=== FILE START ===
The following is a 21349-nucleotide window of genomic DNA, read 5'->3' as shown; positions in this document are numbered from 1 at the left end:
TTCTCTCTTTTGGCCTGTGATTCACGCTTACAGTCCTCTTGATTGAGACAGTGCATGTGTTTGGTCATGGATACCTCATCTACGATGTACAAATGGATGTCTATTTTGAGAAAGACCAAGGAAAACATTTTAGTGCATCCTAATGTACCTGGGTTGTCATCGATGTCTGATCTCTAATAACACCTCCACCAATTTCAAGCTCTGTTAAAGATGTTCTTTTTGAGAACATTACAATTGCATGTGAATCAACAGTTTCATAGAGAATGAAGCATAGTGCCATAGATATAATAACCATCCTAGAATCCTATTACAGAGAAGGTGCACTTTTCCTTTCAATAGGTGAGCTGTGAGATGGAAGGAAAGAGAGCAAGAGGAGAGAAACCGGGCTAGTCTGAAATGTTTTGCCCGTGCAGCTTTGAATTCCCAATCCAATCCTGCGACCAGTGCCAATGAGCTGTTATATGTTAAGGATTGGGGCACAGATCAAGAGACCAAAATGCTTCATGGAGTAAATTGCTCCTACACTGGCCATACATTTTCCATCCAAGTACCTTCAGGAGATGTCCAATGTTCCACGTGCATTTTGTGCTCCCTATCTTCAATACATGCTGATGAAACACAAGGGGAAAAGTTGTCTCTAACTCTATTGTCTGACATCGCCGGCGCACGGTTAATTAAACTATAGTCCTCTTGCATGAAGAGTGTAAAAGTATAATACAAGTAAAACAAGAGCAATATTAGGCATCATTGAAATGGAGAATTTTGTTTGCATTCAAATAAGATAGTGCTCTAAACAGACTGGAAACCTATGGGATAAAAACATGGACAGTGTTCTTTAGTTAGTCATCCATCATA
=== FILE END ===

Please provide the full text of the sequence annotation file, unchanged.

The following is a 21349-nucleotide window of genomic DNA, read 5'->3' as shown; positions in this document are numbered from 1 at the left end:
TTCTCTCTTTTGGCCTGTGATTCACGCTTACAGTCCTCTTGATTGAGACAGTGCATGTGTTTGGTCATGGATACCTCATCTACGATGTACAAATGGATGTCTATTTTGAGAAAGACCAAGGAAAACATTTTAGTGCATCCTAATGTACCTGGGTTGTCATCGATGTCTGATCTCTAATAACACCTCCACCAATTTCAAGCTCTGTTAAAGATGTTCTTTTTGAGAACATTACAATTGCATGTGAATCAACAGTTTCATAGAGAATGAAGCATAGTGCCATAGATATAATAACCATCCTAGAATCCTATTACAGAGAAGGTGCACTTTTCCTTTCAATAGGTGAGCTGTGAGATGGAAGGAAAGAGAGCAAGAGGAGAGAAACCGGGCTAGTCTGAAATGTTTTGCCCGTGCAGCTTTGAATTCCCAATCCAATCCTGCGACCAGTGCCAATGAGCTGTTATATGTTAAGGATTGGGGCACAGATCAAGAGACCAAAATGCTTCATGGAGTAAATTGCTCCTACACTGGCCATACATTTTCCATCCAAGTACCTTCAGGAGATGTCCAATGTTCCACGTGCATTTTGTGCTCCCTATCTTCAATACATGCTGATGAAACACAAGGGGAAAAGTTGTCTCTAACTCTATTGTCTGACATCGCCGGCGCACGGTTAATTAAACTATAGTCCTCTTGCATGAAGAGTGTAAAAGTATAATACAAGTAAAACAAGAGCAATATTAGGCATCATTGAAATGGAGAATTTTGTTTGCATTCAAATAAGATAGTGCTCTAAACAGACTGGAAACCTATGGGATAAAAACATGGACAGTGTTCTTTAGTTAGTCATCCATCATA